I have read posts written by my fellow FFS bloggers – one thing we have in common, “works in progress.” In the past, I found myself embarrassed, at the number of unfinished projects I had on the go at any given time. My father, (negatively) criticized my flitting nature, lack of focus, and the like, when I was younger. He had to eat his words when I was diagnosed with ADHD at 35. (They tested boys in the 60’s but never girls) Those negative impressions stay with us, nonetheless, and I have been working to overcome the stigma since. After a couple years, of working on myself, I’m realizing it’s simply who I am. I should embrace this quality! I’m at my best, when I have lots of choices – on the go…and it’s perfectly okay, if it makes me freakin’ happy!

I’m discovering, organized supplies, a comfortable place for creativity, and a person to share with, is the best key to my “crafting-ness.” (A new word for Webster/Oxford?) If my creative space is messy, and I can’t find what I need, my mind reverts back to those old thoughts. 😝 Brian and I are approaching the rest of our lives with different perspectives. We expect to move/downsize, and/or leave our area, once something happens to my Mom. Until then we are playfully, preparing for our future. What does this “playful preparation” concept mean to us, you ask? It means everything we add to our life now, is for our “happily ever after.”

For example, we eventually want to relocate, to an area near water: maybe in Michigan, or maybe in a warmer climate. We both agree that watching the water, no matter where we are, relaxes us. We enjoy the cool colors that seem to accompany a water theme. So recently, when deciding to change our family-room space, into a crafting-room space, “beach colors” came to mind. We can’t get there physically, but we can get there in our minds – it represents a realistic “move” toward a “plan.” We replaced a (still lovely) traditional, Cherrywood 3 piece wall unit – housing a 32” TV, VHS tapes, 😱 DVDs, never played games, antiquated stereo system, and a collection of Dickens Village pieces – with an update. We installed a 65” OLED wall mounted TV (what a difference) and chose IKEA for their innovative design solutions. (Inexpensive – easy assembly – movable by senior citizens – and they had beach/color/themed bins.) We already own several pieces in their black/brown, faux-wood collections: my “in-house” yarn shop is decorated with them. Kallax units, with their larger cubbies, and numerous bin offerings, have always worked well. This year they offered a woven, beach-grass bin option, which is/was so considerate of them! 👍🏻 Our configuration of 24 bins, filled quickly with all my art supplies, fabrics and sewing/quilting supplies. We hadn’t even touched the surface of my knitting/crochet, felting, fiber selections and assorted paraphernalia, needing space.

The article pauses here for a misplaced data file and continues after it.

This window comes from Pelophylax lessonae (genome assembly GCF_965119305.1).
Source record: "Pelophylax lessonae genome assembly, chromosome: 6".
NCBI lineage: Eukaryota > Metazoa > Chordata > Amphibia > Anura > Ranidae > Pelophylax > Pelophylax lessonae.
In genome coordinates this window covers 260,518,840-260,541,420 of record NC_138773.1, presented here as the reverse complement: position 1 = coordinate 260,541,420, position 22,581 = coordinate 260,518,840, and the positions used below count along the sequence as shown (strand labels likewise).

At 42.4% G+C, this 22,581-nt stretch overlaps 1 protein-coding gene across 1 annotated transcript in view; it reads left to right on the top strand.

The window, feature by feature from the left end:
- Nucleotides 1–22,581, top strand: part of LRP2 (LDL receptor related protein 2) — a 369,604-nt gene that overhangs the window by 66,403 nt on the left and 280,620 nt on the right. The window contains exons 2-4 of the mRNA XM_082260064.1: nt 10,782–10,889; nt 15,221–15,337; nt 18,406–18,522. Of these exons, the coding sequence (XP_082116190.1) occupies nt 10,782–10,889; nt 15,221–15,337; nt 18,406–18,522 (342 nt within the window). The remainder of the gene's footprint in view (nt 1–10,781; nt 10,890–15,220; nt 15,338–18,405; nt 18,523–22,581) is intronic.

75th Anniversary Moose bag, Bag #2

75th Anniversary Moose bag, Bag #2

Last time I showed you the bag I was working on for myself, if you missed it you can check it out here; (

I took it to the Guild sale as an example of embellishing and started to work on the second bag. Unfortunately, while my bag (the Black Moose) was at the sale it got rubbed (yes that has to be supper wash….. it fuzzes with little provocation!!) So, I will have to go back and do repairs then finish it off in a different fiber.  Today I wanted to quickly (ok that’s quickly when considering my regular posts), show you what I have been working on for Glenn.

I had offered to make an embellished bag for him. I was considering blacksmith tongs entangled in the antlers but he requested a more 3-D shape and in moose-like colours. Ok, I can do that. This time I started with the 14-inch hoop and the Maori short batt fibre I had purchased in September at the Almonte Fiber Festival (it’s a fundraiser for the Almonte Textile Museum. If you are visiting the Ottawa area, you may want to check them out and maybe stop at the Wool Growers Co-op in Carlton Place too).

stone building, was the office for one of the mills in Almonte. now it is the Mississipy Valley textile museum1)Mississippi Valley Textile Museum, Almonte, Ontario.